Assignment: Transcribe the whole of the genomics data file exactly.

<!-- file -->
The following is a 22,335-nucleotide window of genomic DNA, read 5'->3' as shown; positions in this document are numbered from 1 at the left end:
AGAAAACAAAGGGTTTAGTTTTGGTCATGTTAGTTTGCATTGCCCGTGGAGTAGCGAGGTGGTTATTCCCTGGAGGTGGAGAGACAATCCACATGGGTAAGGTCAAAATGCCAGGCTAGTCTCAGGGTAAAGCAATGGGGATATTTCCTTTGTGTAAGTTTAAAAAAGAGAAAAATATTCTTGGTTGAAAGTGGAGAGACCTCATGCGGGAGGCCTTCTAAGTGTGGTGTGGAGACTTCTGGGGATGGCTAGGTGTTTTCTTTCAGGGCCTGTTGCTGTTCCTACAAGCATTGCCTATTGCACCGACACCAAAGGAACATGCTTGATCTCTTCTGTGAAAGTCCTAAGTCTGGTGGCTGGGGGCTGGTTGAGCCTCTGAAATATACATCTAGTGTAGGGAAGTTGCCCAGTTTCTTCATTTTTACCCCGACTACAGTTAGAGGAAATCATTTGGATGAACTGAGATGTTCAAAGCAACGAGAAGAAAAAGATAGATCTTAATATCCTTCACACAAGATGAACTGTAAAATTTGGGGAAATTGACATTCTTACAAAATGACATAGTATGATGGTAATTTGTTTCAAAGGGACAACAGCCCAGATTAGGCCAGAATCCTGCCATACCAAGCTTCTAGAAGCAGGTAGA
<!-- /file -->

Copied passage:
The following is a 22,335-nucleotide window of genomic DNA, read 5'->3' as shown; positions in this document are numbered from 1 at the left end:
AGAAAACAAAGGGTTTAGTTTTGGTCATGTTAGTTTGCATTGCCCGTGGAGTAGCGAGGTGGTTATTCCCTGGAGGTGGAGAGACAATCCACATGGGTAAGGTCAAAATGCCAGGCTAGTCTCAGGGTAAAGCAATGGGGATATTTCCTTTGTGTAAGTTTAAAAAAGAGAAAAATATTCTTGGTTGAAAGTGGAGAGACCTCATGCGGGAGGCCTTCTAAGTGTGGTGTGGAGACTTCTGGGGATGGCTAGGTGTTTTCTTTCAGGGCCTGTTGCTGTTCCTACAAGCATTGCCTATTGCACCGACACCAAAGGAACATGCTTGATCTCTTCTGTGAAAGTCCTAAGTCTGGTGGCTGGGGGCTGGTTGAGCCTCTGAAATATACATCTAGTGTAGGGAAGTTGCCCAGTTTCTTCATTTTTACCCCGACTACAGTTAGAGGAAATCATTTGGATGAACTGAGATGTTCAAAGCAACGAGAAGAAAAAGATAGATCTTAATATCCTTCACACAAGATGAACTGTAAAATTTGGGGAAATTGACATTCTTACAAAATGACATAGTATGATGGTAATTTGTTTCAAAGGGACAACAGCCCAGATTAGGCCAGAATCCTGCCATACCAAGCTTCTAGAAGCAGGTAGA